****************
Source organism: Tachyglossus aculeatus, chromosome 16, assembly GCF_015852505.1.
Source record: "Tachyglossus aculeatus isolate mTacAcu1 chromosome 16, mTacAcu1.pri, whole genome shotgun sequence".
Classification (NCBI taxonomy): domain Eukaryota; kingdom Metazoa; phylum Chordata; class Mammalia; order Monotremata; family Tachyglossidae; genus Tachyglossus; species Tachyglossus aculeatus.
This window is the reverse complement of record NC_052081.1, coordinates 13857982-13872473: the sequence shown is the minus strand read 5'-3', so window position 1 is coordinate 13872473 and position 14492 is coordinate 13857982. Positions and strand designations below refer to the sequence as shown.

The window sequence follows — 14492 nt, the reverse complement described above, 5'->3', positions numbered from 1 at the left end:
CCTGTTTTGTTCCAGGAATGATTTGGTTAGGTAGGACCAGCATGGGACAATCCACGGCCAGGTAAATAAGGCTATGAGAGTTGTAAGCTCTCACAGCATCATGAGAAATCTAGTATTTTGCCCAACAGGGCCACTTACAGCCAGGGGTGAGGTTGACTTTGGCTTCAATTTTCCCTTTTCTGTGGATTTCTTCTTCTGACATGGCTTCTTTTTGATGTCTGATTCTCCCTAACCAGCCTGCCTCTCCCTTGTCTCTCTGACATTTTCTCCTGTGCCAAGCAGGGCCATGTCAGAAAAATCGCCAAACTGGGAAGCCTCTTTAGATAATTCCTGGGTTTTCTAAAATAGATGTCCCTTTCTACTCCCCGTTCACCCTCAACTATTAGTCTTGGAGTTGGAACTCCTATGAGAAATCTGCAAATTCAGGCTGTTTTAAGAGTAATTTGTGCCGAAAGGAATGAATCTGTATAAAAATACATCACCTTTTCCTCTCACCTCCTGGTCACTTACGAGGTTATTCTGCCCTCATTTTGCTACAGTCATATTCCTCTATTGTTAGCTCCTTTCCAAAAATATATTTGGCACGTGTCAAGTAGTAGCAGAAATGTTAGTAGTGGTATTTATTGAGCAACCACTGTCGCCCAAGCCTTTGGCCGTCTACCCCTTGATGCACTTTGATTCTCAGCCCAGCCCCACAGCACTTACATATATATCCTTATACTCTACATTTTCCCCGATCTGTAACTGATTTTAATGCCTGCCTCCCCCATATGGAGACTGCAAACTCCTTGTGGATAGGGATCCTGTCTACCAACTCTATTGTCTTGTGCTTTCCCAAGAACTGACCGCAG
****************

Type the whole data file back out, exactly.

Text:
Source organism: Tachyglossus aculeatus, chromosome 16, assembly GCF_015852505.1.
Source record: "Tachyglossus aculeatus isolate mTacAcu1 chromosome 16, mTacAcu1.pri, whole genome shotgun sequence".
Classification (NCBI taxonomy): domain Eukaryota; kingdom Metazoa; phylum Chordata; class Mammalia; order Monotremata; family Tachyglossidae; genus Tachyglossus; species Tachyglossus aculeatus.
This window is the reverse complement of record NC_052081.1, coordinates 13857982-13872473: the sequence shown is the minus strand read 5'-3', so window position 1 is coordinate 13872473 and position 14492 is coordinate 13857982. Positions and strand designations below refer to the sequence as shown.

The window sequence follows — 14492 nt, the reverse complement described above, 5'->3', positions numbered from 1 at the left end:
CCTGTTTTGTTCCAGGAATGATTTGGTTAGGTAGGACCAGCATGGGACAATCCACGGCCAGGTAAATAAGGCTATGAGAGTTGTAAGCTCTCACAGCATCATGAGAAATCTAGTATTTTGCCCAACAGGGCCACTTACAGCCAGGGGTGAGGTTGACTTTGGCTTCAATTTTCCCTTTTCTGTGGATTTCTTCTTCTGACATGGCTTCTTTTTGATGTCTGATTCTCCCTAACCAGCCTGCCTCTCCCTTGTCTCTCTGACATTTTCTCCTGTGCCAAGCAGGGCCATGTCAGAAAAATCGCCAAACTGGGAAGCCTCTTTAGATAATTCCTGGGTTTTCTAAAATAGATGTCCCTTTCTACTCCCCGTTCACCCTCAACTATTAGTCTTGGAGTTGGAACTCCTATGAGAAATCTGCAAATTCAGGCTGTTTTAAGAGTAATTTGTGCCGAAAGGAATGAATCTGTATAAAAATACATCACCTTTTCCTCTCACCTCCTGGTCACTTACGAGGTTATTCTGCCCTCATTTTGCTACAGTCATATTCCTCTATTGTTAGCTCCTTTCCAAAAATATATTTGGCACGTGTCAAGTAGTAGCAGAAATGTTAGTAGTGGTATTTATTGAGCAACCACTGTCGCCCAAGCCTTTGGCCGTCTACCCCTTGATGCACTTTGATTCTCAGCCCAGCCCCACAGCACTTACATATATATCCTTATACTCTACATTTTCCCCGATCTGTAACTGATTTTAATGCCTGCCTCCCCCATATGGAGACTGCAAACTCCTTGTGGATAGGGATCCTGTCTACCAACTCTATTGTCTTGTGCTTTCCCAAGAACTGACCGCAG